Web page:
Fischler announced that he would present a paper to the College on 5 March as a basis for an orientation debate on co-existence. "I hope that we will come out of this debate with some clear policy orientations and a concrete timetable for the future work. One thing that should be clear is that we all need to work together to find a realistic and sustainable solution to this highly complex issue. In order to facilitate this process, the Commission is organising a Round Table on co-existence at the end of April.

This Round Table shall provide an opportunity for discussion and an exchange of information among a wide range of experts and stakeholders." He further mentioned that the Commission was continuing to promote research activities in this area.

On GM food, Commissioner Byrne clarified that the Novel Foods Regulation remains the legal provision in force. New products would be looked at on a case by case basis. A technical meeting with member State experts will be held on 7 March to review all pending applications under the Novel Foods Regulation and to check which applications can be processed under the existing rules and which are likely to be converted into applications under the new legal framework. Commissioner Byrne emphasised that the purpose of this technical meeting was not to take decisions on any authorisations.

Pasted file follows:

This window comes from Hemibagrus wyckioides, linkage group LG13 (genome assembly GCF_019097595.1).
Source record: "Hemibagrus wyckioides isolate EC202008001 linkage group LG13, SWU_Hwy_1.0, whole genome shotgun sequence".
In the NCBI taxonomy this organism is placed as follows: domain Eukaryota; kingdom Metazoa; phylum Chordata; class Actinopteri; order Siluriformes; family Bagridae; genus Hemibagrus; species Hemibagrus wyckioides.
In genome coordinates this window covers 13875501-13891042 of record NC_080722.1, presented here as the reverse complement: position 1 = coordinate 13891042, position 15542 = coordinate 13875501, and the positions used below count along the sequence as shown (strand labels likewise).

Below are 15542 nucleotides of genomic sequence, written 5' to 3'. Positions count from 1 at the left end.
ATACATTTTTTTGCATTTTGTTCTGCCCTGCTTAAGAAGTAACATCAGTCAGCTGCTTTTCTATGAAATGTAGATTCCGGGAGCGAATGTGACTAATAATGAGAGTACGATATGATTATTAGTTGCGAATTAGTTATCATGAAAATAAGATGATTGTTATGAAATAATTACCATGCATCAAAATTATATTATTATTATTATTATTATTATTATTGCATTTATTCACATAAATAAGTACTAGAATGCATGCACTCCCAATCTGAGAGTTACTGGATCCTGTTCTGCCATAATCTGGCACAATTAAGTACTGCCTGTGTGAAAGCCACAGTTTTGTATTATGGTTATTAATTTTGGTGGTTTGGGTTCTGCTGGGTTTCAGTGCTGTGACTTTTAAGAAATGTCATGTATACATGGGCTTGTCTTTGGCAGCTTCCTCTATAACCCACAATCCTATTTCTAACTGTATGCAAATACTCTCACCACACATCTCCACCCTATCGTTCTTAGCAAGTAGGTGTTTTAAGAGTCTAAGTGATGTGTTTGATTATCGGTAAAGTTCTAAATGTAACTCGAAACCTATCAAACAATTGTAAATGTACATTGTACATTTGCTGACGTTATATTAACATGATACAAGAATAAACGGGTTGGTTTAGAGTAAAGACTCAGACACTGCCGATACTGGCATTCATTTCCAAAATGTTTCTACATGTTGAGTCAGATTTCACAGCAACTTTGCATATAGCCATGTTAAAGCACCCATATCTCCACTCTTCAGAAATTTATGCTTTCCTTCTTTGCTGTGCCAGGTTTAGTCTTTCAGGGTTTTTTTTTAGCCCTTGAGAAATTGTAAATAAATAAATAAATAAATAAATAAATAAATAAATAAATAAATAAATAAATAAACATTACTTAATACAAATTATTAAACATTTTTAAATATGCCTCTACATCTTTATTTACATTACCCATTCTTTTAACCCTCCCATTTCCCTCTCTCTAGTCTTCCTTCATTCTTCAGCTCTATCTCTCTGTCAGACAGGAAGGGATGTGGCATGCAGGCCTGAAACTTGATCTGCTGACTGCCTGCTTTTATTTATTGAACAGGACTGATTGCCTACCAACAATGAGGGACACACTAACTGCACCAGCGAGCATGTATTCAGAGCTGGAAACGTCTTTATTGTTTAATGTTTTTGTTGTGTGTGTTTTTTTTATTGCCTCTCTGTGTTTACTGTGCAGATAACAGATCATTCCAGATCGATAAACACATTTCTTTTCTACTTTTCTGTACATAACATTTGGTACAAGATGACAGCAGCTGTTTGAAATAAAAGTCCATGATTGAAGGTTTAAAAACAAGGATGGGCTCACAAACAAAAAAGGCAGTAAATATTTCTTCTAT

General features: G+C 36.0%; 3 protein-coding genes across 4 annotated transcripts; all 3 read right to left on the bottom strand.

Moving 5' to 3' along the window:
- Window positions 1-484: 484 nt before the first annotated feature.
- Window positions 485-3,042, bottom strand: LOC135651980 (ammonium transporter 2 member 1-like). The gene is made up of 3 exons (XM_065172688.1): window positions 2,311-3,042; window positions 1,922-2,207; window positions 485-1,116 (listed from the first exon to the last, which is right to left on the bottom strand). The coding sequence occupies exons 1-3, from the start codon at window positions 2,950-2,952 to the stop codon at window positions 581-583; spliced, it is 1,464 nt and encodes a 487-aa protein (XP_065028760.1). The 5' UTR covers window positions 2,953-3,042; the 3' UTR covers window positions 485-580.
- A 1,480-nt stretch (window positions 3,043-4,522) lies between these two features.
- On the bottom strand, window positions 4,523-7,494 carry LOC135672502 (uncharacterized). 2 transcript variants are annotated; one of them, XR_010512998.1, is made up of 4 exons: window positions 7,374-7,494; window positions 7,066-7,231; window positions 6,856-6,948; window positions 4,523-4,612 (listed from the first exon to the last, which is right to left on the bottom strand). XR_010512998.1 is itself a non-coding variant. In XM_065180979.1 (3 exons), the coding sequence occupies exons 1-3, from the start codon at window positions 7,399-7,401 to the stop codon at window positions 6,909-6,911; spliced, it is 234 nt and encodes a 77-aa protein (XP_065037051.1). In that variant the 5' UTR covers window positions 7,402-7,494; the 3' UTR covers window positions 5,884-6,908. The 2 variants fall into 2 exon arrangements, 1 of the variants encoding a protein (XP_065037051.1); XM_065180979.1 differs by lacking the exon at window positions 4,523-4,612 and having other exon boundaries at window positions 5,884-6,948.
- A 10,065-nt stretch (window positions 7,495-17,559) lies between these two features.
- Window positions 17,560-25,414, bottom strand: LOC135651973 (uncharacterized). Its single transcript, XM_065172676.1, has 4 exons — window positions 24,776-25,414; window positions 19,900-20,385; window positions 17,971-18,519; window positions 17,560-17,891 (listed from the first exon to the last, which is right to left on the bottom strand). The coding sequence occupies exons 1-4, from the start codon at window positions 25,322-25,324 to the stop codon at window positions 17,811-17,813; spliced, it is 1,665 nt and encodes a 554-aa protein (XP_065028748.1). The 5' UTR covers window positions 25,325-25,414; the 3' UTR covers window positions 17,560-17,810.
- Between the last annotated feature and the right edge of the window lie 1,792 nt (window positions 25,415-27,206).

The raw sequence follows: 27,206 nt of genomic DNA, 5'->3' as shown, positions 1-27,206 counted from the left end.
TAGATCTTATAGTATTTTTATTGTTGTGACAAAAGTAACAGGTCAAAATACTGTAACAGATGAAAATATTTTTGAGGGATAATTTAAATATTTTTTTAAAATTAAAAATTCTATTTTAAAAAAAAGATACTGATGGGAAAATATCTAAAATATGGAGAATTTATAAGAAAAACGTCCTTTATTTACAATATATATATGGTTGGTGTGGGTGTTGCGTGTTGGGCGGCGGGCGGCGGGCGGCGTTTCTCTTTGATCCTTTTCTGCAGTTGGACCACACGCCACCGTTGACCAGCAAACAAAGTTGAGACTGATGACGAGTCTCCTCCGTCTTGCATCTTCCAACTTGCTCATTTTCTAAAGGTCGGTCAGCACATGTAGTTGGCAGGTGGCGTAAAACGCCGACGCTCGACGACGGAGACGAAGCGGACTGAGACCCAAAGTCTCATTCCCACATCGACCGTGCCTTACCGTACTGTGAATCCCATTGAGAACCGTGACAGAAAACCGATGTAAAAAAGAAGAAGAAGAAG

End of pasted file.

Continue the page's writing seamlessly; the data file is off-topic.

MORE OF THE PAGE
WTO and agriculture: debate on Harbinson paper

The Council held a debate on the ongoing WTO negotiations on agriculture. The Commissioner said "We had hoped that Mr. Harbinson would come forward with a paper which offered a possibility of at least starting to move the membership of the WTO towards an agreed position. Unfortunately, this was not the case.

    Export subsidisation

    "Mr. Harbinson proposes to phase out completely this policy instrument in nine years, with a significant down-payment. On the other hand, those WTO Members, and particularly the US, which use export credits or abuse of food aid to subsidise exports, in a totally trade-distorting way, are not asked in the Harbinson text to accept any comparable discipline. On the contrary, for export credits, there is what appears at first sight to be a proposal for an impressive framework proposed to discipline this form of trade distortion except that there are built in escape clauses.